REVIEW – AiRace Xeno (3DS eShop)
Game review by Steve Cullum
Game – AiRace Xeno
Version – 3DS 3Shop
Rating – E for Everyone
Original Price – $2.49
Obtained – Review Copy from QubicGames
Last September, we reviewed AiRace Speed, a solid high-speed space racer for Nintendo 3DS. The direct sequel, AiRace Xeno is now here with a few more challenging stages. We really liked Speed, so we went into this review with high expectations. What was the outcome? Let’s discuss.
As I stated, Xeno is a direct sequel, and it follows the same premise as Speed. Your objective is to fly one of three ships as fast as you can, avoiding all obstacles along the way. There is no story or plot involved. Instead, your goal is to get fast times, but also obtain all 21 achievements. Examples include completing one full lap without crashing, flying 15 seconds with the nitro engaged, crash 500 times, and fly more than 100 miles. For the most part, you will gradually achieve these as you play the game, which is rather unfortunate. It would have been nice to have some random achievements that cause you to go back and play each level in a different way (i.e. Complete an entire level while flying sideways).
Speaking of levels, let’s talk size. While Speed had 18 courses, Xeno has only nine. The good thing is that Xeno will also cost you less money. Of those nine courses, you will find even more challenge than you did in Speed. The turns seem tighter, and the speed is even faster. While I got through the first several courses in Speed fairly easily, I struggled with the first ones in Xeno. So, if you are looking for a challenge, this game has it. I don’t know if they are, but the courses also seem a bit longer, so this does somewhat make up for only having nine of them. When you do complete a level, you can check out how you did against your friends and others in the online leader-boards. I am so glad they kept these, as they add to the replay value. Just when you think you did a great job, you see you still have several others who have completed it faster.
Again, just like Speed, Xeno keeps the controls simple. You will control your aircraft in a third-person view with the Circle Pad, Control Pad, or stylus. When using buttons, the A button gives you a constant nitro boost, while the B button puts on the brakes. The L and R bumpers will let you roll your jet to each side. If you are using stylus controls, nitro moves to L, R, and X, rolling is mapped to left/right and Y/A, and the brakes are on down and B. While that might seem confusing at first glance, you can trust me that the controls are simple, which is a very good thing. The simplicity helps you focus on perfecting your flying instead of learning complicated controls. Both styles work really well, but I prefer the Circle Pad over stylus.
As stated a few times before, your goal is to achieve maximum speed. There are a few check-points along the way, so if you crash, you can respawn. Although, each crash will add a three-second time penalty on your overall time. If you do not think it is worth it, you can restart the entire track very quickly. In fact, that is another positive element of speed in the game. There are basically no load times. If you want to restart a track, you will be right back at the beginning in no time.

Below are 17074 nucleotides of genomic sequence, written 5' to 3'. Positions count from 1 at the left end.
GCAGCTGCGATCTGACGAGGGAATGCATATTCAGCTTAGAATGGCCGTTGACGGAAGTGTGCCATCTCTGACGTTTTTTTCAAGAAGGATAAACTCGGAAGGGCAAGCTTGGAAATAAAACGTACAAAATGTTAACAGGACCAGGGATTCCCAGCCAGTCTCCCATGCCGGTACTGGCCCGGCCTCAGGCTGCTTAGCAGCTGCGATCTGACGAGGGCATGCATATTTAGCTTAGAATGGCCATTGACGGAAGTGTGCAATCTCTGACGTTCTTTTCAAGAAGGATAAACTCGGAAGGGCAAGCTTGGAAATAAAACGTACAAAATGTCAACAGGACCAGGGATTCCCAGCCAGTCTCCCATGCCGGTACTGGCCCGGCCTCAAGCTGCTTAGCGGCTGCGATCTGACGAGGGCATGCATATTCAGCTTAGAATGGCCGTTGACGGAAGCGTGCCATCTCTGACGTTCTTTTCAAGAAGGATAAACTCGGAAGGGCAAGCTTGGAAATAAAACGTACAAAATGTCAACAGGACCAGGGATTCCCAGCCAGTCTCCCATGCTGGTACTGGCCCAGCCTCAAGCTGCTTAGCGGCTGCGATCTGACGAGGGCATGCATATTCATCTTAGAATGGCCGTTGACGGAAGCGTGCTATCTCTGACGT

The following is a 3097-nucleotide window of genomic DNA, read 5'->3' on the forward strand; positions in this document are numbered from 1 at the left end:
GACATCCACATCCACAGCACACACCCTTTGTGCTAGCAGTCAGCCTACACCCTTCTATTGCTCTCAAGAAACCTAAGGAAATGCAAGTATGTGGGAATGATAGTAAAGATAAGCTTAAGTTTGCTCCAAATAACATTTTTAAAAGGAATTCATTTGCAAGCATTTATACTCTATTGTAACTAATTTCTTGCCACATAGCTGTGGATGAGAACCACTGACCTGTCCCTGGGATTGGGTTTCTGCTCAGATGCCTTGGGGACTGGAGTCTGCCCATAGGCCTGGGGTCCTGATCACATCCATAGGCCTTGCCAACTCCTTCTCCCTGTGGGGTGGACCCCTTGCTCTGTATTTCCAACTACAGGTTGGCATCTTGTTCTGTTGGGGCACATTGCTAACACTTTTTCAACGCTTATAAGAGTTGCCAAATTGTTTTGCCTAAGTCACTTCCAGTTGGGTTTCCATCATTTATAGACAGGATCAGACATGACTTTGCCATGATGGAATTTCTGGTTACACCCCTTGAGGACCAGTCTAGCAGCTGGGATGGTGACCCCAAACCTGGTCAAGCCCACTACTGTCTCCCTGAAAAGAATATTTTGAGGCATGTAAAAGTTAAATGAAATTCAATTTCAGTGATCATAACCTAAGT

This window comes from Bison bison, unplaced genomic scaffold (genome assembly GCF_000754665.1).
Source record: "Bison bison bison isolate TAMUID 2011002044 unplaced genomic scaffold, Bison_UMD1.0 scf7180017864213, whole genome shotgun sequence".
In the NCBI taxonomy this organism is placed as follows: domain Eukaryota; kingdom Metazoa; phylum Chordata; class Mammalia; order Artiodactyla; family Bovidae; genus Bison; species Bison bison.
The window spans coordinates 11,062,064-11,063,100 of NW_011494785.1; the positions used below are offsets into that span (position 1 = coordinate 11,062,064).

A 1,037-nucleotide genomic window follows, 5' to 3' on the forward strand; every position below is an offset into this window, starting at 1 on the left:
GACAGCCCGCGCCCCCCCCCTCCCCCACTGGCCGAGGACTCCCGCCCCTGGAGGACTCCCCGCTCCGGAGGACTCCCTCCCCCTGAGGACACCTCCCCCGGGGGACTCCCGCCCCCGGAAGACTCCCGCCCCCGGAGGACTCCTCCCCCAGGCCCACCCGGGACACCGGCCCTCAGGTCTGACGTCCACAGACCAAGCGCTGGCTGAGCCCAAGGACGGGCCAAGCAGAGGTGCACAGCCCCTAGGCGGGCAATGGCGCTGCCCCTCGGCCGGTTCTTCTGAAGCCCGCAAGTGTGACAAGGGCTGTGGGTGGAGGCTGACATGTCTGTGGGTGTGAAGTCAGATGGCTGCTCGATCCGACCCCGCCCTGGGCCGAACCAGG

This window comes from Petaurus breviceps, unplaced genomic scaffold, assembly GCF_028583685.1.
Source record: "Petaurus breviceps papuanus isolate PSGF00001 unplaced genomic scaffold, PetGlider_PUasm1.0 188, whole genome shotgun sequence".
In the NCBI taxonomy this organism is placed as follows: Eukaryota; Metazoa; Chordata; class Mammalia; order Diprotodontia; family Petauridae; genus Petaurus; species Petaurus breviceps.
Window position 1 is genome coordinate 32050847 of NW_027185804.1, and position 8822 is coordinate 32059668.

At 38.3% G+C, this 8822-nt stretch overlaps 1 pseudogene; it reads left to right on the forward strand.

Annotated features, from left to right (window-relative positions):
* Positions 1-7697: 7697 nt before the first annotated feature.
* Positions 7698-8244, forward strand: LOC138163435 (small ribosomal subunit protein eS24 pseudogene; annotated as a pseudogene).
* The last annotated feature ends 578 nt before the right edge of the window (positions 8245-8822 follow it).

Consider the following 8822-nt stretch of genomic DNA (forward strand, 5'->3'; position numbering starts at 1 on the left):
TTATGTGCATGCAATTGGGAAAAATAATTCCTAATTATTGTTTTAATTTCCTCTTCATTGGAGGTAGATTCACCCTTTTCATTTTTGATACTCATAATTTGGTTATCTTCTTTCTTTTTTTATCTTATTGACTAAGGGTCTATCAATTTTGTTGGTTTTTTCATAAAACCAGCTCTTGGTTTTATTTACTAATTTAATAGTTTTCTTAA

Xeno’s shadows and textures look very good in both 2D and 3D. There is something to keep in mind, though. The game looks much better in 3D. In fact, it allows full submersion within the game, as you really get the feel of flying through these tunnels at a high speed. Unfortunately, though, as with many racing games, you might have a tendency to turn your 3DS or move it slightly as you speed through the tracks. When you do this, the 3D does go in and out of focus, which can cause you to crash. If you race in 2D, this problem goes away, but it is harder to tell depth. So, I recommend trying to stay as still as possible, and play it in 3D. There are a few bits of information on both screens, as to provide you with your time, progression, and health, but you will not find yourself looking at that, because you want to keep both eyes on the path ahead.
The music and sound for Xeno fit very well. The music is a collection of darker, electronic, techno tunes that make you feel as if you are in space — similar to a game like Metroid. You may not get the same eerie feeling of solitude, but there is a similarity in the style. All the sound effects are top-notch, as they complement the music to create a feeling of flying through these tunnels at high speeds. While the 3DS speakers do a good job, I highly recommend grabbing a pair of headphones while playing Xeno for full immersion.
Unfortunately, though, it seems like the developers did not put much effort into updating some basic elements from the game’s predecessor. For example, the opening video sequence is pretty much the exact same one from Speed. While this does not have a negative effect gameplay in any way, as the rest of the game feels new, it does seem like they just forgot about it. With that being said, Xeno feels more like an expansion pack for Speed more than anything else. They could have just as easily released these nine levels as a DLC pack. However, I can also see why they did it this way. Offering them separately does allow players to pay a little less and get a quality game, and if they like it, they can go get Speed later.
Xeno is not perfect. There are a few minor negatives, but they are exactly that — minor, in the middle of a fantastically designed game. Speed was great, and Xeno follows in its footsteps. If you have a need for speed and challenge, you definitely will enjoy AiRace Xeno.
Final Score: 9 out of 10
+ Simple controls.
+ Immersive 3D graphics and sound.
+ Online leaderboards that don’t take forever to refresh.
+ Fairly inexpensive.
– Only nine tracks and three jets.
– Feels more like an expansion-pack.